Klausner emphasises this, “Practices in the USA are seeing a decline in visits largely due to a stagnant mindset. The notion that veterinarians are reactive service providers needs to be replaced with a drive for preventative care as a means to develop customer loyalty and improve profitabiltiy. By establishing partnerships with clients, veterinarians are able to add value for the life of the pet, not just during emergencies.”

 

Business worldwide is focussing on streamlining workforces, integrating technology, reducing overheads and maximising employee output. While trends are driving corporate objectives, one crucial factor remains; tapping into your talent pool to draw on their expertise to improve productivity.

 

Harding puts the focus on people power, “Human resources practioners tend to focus on Labour Law and employment contracts as a means to motivate staff and this tends to have limited effect. The way businesses manage workplaces needs a deliberate and focussed change to achieve precise mutual understanding.  Maximising the power of your people by providing clear, measurable and understandable objectives with positive reinforcement and recognition is key to workforce motivation. The most important aspect of employment remains fair and equitable remuneration and concise understanding of employee roles.”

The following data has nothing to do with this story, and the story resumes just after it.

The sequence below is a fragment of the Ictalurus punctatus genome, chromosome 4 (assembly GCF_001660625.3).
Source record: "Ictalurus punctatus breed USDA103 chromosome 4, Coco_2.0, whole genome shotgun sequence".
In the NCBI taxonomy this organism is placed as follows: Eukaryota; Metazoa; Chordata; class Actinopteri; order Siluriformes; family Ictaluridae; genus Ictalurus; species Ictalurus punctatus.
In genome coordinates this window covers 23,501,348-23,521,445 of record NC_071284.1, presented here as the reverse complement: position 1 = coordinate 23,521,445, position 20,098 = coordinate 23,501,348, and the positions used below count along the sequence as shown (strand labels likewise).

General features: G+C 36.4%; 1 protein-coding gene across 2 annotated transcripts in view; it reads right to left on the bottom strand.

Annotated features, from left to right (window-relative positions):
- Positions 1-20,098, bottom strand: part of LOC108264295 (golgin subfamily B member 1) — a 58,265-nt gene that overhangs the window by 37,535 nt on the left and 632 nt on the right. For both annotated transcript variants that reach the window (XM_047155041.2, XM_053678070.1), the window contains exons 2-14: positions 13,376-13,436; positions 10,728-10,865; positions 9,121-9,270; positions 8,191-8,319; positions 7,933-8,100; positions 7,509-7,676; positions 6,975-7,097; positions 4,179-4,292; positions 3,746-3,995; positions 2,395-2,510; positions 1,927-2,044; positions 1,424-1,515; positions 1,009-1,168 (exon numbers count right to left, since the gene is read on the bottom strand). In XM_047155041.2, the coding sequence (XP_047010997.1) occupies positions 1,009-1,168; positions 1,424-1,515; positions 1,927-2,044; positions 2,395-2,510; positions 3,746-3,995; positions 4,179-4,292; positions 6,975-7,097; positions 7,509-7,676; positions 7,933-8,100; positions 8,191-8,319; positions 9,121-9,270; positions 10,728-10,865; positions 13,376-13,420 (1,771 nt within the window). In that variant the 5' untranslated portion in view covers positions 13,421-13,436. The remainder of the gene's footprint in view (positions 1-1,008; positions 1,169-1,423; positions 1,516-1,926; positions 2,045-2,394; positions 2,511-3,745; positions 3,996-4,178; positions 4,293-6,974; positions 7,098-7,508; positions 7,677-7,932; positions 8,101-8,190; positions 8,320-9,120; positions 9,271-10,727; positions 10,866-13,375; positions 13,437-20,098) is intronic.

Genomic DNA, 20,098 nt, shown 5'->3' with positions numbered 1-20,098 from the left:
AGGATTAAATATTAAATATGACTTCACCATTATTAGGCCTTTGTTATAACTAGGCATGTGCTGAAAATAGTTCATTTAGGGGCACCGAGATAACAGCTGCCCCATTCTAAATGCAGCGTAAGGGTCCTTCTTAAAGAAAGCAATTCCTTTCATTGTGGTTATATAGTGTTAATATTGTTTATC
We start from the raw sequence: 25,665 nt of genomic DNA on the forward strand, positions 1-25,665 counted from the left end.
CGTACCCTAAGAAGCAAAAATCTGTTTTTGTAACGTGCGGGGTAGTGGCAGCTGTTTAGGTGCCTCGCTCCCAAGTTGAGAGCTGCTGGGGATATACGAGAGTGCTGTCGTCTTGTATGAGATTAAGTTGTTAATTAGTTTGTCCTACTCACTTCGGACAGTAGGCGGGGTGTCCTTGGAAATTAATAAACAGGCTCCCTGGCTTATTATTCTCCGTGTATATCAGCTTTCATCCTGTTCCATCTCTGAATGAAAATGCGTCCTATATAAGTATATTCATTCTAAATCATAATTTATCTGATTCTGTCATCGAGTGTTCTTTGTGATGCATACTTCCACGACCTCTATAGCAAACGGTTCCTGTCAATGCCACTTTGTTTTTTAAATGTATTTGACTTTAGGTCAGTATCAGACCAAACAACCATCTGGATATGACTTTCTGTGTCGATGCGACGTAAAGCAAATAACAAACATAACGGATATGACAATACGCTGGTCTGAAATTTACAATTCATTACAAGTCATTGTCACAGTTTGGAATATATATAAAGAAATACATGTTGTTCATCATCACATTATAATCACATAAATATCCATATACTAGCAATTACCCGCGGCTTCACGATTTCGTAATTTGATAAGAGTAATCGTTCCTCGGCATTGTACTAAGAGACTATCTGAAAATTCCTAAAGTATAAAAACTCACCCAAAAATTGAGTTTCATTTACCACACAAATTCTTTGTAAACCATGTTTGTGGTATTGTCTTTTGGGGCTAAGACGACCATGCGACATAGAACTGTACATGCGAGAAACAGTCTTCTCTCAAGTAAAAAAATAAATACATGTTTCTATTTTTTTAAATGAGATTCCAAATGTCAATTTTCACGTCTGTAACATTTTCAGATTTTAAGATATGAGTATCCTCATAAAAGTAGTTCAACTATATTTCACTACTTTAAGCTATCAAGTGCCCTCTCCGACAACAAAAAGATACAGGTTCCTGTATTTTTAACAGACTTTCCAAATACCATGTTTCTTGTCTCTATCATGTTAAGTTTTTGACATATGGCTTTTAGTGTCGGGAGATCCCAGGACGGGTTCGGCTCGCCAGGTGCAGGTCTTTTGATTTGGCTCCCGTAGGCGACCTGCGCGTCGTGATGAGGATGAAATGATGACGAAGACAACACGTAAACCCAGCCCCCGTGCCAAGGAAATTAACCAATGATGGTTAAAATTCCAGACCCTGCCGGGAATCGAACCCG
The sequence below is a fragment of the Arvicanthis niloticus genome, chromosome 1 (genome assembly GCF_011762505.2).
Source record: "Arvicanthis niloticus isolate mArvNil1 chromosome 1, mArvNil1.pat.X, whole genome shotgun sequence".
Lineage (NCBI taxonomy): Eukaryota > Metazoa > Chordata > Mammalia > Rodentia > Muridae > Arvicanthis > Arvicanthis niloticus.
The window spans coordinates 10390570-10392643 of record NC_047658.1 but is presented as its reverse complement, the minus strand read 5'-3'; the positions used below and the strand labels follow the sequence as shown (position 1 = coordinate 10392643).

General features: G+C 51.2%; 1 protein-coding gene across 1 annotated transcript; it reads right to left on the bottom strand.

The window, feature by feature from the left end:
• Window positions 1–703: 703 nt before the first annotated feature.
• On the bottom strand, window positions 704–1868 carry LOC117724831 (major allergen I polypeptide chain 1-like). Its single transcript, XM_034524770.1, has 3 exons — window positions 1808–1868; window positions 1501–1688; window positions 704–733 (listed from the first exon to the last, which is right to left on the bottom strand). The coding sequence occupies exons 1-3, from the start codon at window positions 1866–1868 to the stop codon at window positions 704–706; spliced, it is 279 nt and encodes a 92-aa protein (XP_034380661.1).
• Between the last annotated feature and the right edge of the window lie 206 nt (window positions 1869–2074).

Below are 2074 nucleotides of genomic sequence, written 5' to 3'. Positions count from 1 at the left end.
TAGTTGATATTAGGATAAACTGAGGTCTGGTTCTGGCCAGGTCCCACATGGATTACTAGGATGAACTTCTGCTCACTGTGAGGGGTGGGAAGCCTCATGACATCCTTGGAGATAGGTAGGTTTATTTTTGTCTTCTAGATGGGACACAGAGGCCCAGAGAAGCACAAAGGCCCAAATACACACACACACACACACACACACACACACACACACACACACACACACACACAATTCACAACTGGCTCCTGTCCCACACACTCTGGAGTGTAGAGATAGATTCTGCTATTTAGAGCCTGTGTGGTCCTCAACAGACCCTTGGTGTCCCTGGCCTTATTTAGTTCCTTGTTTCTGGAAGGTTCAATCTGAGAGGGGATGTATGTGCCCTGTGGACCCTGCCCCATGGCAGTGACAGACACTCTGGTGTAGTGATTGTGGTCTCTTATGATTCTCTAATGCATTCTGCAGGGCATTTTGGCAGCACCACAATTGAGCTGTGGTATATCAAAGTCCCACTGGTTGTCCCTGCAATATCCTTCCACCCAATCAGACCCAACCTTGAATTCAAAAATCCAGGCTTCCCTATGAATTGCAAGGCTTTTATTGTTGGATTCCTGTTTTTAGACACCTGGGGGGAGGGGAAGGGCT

Many industry challenges were raised at the VBF. Delegates and presenters agreed that there is a need to recognise true profitability in practices. Key to this is establishing strong and loyal relationships with clients through preventative veterinary care as a means to secure future sales and profitability.

 

Musgrave turns the spotlight on future planning in a digital space. He says, “Your future is only limited by the quality of your thinking today. Business should focus on capitalising on the drivers of future success. Future strategies need to be implanted now to determines the exact requirements of long-term goals.” 

 

Desbrosses concludes, “It is exciting to see that South African practices are on par with their global colleagues. With local and international industry players engaging on common business interests, sharing knowledge and experiences, the industry is able to, collectively, overcome challenges and exchange ideas to uplift the industry.”

 

A pioneer in health nutrition, Royal Canin is committed to giving precise nutritional answers to the specific requirements of dogs and cats. Founded in 1968 by a veterinarian, its distinct philosophy “cats and dogs first”, places animals at the heart of innovation to improve welfare and health. A strict ethics code and collaborative approach with vets, scientists and breeders have led the company to international recognition and leadership. Royal Canin is committed to global sustainable development through more than 6200 associates in over 90 countries that strive to make a difference to people and the planet through the company’s performance.

For more information contact Royal Canin on 0860 63 00 63, email info@royal-canin.co.za or visit www.royalcanin.co.za.